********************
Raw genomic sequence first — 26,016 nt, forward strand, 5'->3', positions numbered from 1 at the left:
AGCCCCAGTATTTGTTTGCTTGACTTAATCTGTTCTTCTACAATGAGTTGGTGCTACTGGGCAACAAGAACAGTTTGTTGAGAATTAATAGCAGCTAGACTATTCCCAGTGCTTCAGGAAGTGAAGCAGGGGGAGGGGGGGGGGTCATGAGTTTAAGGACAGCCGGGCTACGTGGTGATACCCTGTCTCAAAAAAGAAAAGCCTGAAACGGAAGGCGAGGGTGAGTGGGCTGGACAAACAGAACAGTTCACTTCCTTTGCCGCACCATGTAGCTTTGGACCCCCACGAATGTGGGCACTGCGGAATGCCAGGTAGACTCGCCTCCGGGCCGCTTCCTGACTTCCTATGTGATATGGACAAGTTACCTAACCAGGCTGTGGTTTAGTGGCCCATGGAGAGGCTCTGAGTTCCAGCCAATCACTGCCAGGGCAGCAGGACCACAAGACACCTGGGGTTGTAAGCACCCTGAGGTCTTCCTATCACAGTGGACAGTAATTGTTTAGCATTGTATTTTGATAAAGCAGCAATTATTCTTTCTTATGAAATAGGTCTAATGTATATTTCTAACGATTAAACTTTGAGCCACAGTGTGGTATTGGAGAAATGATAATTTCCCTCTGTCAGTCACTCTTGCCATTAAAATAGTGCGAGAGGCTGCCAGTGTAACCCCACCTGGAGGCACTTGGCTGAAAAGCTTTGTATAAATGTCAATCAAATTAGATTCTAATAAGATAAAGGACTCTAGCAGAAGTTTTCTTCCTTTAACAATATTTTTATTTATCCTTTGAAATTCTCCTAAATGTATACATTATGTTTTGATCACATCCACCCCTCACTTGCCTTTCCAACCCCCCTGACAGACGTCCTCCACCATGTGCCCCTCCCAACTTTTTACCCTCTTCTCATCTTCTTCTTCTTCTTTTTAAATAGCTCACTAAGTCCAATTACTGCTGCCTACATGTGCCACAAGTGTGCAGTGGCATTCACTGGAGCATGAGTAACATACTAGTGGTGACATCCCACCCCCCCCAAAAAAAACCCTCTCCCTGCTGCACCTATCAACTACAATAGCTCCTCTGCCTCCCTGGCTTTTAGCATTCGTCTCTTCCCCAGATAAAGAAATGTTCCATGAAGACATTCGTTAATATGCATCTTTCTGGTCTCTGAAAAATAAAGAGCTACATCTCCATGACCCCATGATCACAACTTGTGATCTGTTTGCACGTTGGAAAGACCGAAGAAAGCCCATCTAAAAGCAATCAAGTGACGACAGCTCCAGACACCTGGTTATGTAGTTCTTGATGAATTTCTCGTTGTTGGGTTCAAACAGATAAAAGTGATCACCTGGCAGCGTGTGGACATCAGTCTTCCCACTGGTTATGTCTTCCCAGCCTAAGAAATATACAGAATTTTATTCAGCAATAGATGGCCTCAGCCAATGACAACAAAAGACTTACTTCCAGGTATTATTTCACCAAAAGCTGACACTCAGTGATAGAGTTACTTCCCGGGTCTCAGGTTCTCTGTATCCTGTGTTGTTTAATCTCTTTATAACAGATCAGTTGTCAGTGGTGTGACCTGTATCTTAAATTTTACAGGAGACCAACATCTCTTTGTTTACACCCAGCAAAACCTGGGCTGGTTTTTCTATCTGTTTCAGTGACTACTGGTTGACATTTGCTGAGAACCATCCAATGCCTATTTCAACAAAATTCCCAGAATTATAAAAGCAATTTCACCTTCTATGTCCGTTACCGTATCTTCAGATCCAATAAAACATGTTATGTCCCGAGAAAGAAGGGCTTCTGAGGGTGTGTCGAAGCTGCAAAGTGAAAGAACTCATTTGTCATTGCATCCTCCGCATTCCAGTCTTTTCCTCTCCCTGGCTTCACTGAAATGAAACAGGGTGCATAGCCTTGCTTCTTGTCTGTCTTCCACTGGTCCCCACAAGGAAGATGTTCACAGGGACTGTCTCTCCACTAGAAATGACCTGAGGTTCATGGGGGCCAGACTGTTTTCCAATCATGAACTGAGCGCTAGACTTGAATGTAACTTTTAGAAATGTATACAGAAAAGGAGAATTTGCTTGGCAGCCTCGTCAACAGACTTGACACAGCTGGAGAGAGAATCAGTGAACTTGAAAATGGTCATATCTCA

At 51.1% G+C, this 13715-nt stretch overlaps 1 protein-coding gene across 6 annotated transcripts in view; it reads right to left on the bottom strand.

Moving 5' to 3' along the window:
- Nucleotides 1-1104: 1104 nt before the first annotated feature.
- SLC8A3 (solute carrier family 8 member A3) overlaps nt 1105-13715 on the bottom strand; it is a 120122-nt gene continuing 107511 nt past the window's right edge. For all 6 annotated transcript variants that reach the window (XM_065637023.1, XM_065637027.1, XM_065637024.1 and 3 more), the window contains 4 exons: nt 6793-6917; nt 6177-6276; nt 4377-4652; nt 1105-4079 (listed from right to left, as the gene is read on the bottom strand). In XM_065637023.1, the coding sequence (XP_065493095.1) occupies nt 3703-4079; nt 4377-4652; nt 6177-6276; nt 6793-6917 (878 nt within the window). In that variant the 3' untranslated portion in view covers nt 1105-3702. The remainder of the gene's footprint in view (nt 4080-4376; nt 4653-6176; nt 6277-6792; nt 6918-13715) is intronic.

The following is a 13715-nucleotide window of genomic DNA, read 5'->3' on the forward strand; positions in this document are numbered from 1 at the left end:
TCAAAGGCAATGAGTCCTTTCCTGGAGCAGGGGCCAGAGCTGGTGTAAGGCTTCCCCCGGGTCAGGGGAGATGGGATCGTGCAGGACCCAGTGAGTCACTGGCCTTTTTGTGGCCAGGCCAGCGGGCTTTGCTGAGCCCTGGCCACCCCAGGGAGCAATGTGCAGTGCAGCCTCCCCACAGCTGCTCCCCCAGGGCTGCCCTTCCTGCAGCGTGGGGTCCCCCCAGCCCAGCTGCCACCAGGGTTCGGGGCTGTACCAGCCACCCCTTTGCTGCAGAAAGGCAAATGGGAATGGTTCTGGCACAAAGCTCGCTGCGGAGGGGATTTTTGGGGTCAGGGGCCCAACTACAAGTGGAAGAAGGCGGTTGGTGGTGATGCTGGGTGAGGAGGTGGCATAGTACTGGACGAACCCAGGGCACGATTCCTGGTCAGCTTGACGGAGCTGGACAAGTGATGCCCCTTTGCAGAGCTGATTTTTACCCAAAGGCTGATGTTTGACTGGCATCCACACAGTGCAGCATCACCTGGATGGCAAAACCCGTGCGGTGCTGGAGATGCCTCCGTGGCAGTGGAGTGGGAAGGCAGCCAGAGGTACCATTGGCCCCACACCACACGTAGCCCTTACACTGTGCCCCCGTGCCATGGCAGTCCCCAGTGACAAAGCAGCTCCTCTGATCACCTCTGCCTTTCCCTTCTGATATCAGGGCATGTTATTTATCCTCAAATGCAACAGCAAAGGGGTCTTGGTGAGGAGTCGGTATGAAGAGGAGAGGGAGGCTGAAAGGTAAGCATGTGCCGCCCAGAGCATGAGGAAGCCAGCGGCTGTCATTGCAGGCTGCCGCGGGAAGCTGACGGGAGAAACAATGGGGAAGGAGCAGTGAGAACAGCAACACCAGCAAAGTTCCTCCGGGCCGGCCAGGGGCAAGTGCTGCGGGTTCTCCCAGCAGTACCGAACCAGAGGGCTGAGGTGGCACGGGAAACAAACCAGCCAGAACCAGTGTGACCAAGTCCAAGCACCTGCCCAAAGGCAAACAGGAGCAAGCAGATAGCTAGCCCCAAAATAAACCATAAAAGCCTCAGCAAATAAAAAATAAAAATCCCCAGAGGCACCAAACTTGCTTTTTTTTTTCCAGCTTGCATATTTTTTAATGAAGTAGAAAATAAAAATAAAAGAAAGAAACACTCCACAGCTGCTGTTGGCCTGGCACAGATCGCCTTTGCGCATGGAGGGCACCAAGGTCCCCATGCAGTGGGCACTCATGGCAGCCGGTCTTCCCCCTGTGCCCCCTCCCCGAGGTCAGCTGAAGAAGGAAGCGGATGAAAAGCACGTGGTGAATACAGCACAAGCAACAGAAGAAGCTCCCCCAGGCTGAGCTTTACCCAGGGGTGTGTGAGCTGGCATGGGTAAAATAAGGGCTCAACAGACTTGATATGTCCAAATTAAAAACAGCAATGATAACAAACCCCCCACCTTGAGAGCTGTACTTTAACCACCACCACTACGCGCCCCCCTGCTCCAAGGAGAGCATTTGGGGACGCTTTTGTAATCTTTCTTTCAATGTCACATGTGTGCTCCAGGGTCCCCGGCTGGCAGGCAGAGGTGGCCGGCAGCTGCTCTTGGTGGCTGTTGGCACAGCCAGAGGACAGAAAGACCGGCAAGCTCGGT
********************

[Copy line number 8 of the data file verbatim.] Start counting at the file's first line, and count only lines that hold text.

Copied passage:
TCAAAGGCAATGAGTCCTTTCCTGGAGCAGGGGCCAGAGCTGGTGTAAGGCTTCCCCCGGGTCAGGGGAGATGGGATCGTGCAGGACCCAGTGAGTCACTGGCCTTTTTGTGGCCAGGCCAGCGGGCTTTGCTGAGCCCTGGCCACCCCAGGGAGCAATGTGCAGTGCAGCCTCCCCACAGCTGCTCCCCCAGGGCTGCCCTTCCTGCAGCGTGGGGTCCCCCCAGCCCAGCTGCCACCAGGGTTCGGGGCTGTACCAGCCACCCCTTTGCTGCAGAAAGGCAAATGGGAATGGTTCTGGCACAAAGCTCGCTGCGGAGGGGATTTTTGGGGTCAGGGGCCCAACTACAAGTGGAAGAAGGCGGTTGGTGGTGATGCTGGGTGAGGAGGTGGCATAGTACTGGACGAACCCAGGGCACGATTCCTGGTCAGCTTGACGGAGCTGGACAAGTGATGCCCCTTTGCAGAGCTGATTTTTACCCAAAGGCTGATGTTTGACTGGCATCCACACAGTGCAGCATCACCTGGATGGCAAAACCCGTGCGGTGCTGGAGATGCCTCCGTGGCAGTGGAGTGGGAAGGCAGCCAGAGGTACCATTGGCCCCACACCACACGTAGCCCTTACACTGTGCCCCCGTGCCATGGCAGTCCCCAGTGACAAAGCAGCTCCTCTGATCACCTCTGCCTTTCCCTTCTGATATCAGGGCATGTTATTTATCCTCAAATGCAACAGCAAAGGGGTCTTGGTGAGGAGTCGGTATGAAGAGGAGAGGGAGGCTGAAAGGTAAGCATGTGCCGCCCAGAGCATGAGGAAGCCAGCGGCTGTCATTGCAGGCTGCCGCGGGAAGCTGACGGGAGAAACAATGGGGAAGGAGCAGTGAGAACAGCAACACCAGCAAAGTTCCTCCGGGCCGGCCAGGGGCAAGTGCTGCGGGTTCTCCCAGCAGTACCGAACCAGAGGGCTGAGGTGGCACGGGAAACAAACCAGCCAGAACCAGTGTGACCAAGTCCAAGCACCTGCCCAAAGGCAAACAGGAGCAAGCAGATAGCTAGCCCCAAAATAAACCATAAAAGCCTCAGCAAATAAAAAATAAAAATCCCCAGAGGCACCAAACTTGCTTTTTTTTTTCCAGCTTGCATATTTTTTAATGAAGTAGAAAATAAAAATAAAAGAAAGAAACACTCCACAGCTGCTGTTGGCCTGGCACAGATCGCCTTTGCGCATGGAGGGCACCAAGGTCCCCATGCAGTGGGCACTCATGGCAGCCGGTCTTCCCCCTGTGCCCCCTCCCCGAGGTCAGCTGAAGAAGGAAGCGGATGAAAAGCACGTGGTGAATACAGCACAAGCAACAGAAGAAGCTCCCCCAGGCTGAGCTTTACCCAGGGGTGTGTGAGCTGGCATGGGTAAAATAAGGGCTCAACAGACTTGATATGTCCAAATTAAAAACAGCAATGATAACAAACCCCCCACCTTGAGAGCTGTACTTTAACCACCACCACTACGCGCCCCCCTGCTCCAAGGAGAGCATTTGGGGACGCTTTTGTAATCTTTCTTTCAATGTCACATGTGTGCTCCAGGGTCCCCGGCTGGCAGGCAGAGGTGGCCGGCAGCTGCTCTTGGTGGCTGTTGGCACAGCCAGAGGACAGAAAGACCGGCAAGCTCGGT